“I want to make fucking movies man”, nineteen year-old, Communication and Media Studies student Brad Sullivan answered rather enthusiastically when I put the question to him of what unrealistic goals he has.
Convincing Brad to pitch his film ideas was a chore in itself however he reconciled his fear that I may “steal his plot-points” after wanting to attribute my name to the production. From a murderous geocaching adventure to a crime-lord facing off a couriered individual with “mystic vagina powers”, his ideas were erratic, purely self-indulgent and based on the premise that they were to make up for the lack in the current film industry.
Making me feel so very uncultured in comparison, I question as to whether he has any criticisms over the expansion of films to other platforms and mediums saying, “The biggest films are obviously franchise films, content that is created to be so open-ended and expansive that even if one part fails, the entire brand won’t fall down.”
“The expansion to YouTube series’ and Netflix shows has let us, the audience, engage with a greater variety of content,” Brad continued. Addressing the issue of saturation he stated, “You might put all this effort into an idea, get all the equipment and process all the footage into this compact film or show, but without anything backing you whether it’s studios or sponsors, there is never any guarantee of exposure or expansion, and there shouldn’t be because it’s completely unrealistic that each individual could be capable of becoming the next big producer.”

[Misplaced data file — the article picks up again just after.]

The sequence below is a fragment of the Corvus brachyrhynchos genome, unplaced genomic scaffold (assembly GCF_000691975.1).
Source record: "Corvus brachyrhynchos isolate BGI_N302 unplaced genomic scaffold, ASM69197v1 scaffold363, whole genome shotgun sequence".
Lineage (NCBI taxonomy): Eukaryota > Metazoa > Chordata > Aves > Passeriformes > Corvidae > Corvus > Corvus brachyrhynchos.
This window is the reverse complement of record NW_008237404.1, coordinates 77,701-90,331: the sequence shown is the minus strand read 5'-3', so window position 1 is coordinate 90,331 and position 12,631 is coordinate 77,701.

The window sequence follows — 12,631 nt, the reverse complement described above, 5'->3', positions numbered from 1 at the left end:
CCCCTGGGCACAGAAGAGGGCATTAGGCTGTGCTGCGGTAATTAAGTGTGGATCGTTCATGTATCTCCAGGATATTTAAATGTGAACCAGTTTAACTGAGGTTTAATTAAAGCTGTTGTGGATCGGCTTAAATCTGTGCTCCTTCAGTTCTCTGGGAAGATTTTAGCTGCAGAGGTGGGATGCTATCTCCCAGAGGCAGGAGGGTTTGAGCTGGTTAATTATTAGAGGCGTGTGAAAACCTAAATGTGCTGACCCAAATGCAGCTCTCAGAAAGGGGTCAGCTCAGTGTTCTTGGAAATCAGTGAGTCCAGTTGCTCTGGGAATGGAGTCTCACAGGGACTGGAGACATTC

Asking how he’d develop his audience and keep them engaged, Brad responded realistically by saying, “It would essentially be impossible for me to have my work exposed without marketing it myself. If I had to checklist, I imagine that cultivating a large network of friends who might be interested in my content wouldn’t go astray, maybe after I’ve created some series I might attempt to gain sponsorship from some relevant company.”
“Immersing my audience would be my biggest priority, speaking entirely of the content,” Brad said to me. Eager to explain why and how at the same time he said,”The best examples of immersion that I’ve seen is from the camera work of TV shows and film, such as American Horror Story and Run Lola Run. The use of real-time and single-take shots reminds me of theatre with the audience in attendance witnessing the change in sets and stage in real-time.”
Curious as to what film or TV show most engaged him, Brad answered with “12 Angry Men (1957). It’s this film following the events of a court case, and it’s shot [almost] entirely in the room of a jury. It might show it’s age in some regard, but I was surprised with how the director could have an entire 2 hours dedicated to 12 unnamed jurors discussing the case, all the while establishing the culture and preconceptions of the world without ever leaving the room.”
From an interview that spanned over an hour, that didn’t include the additional aspirations of wanting to record commentary of porn for entertainment purposes, I imagine that Brad will achieve an awful lot in his future, albeit questionable, career.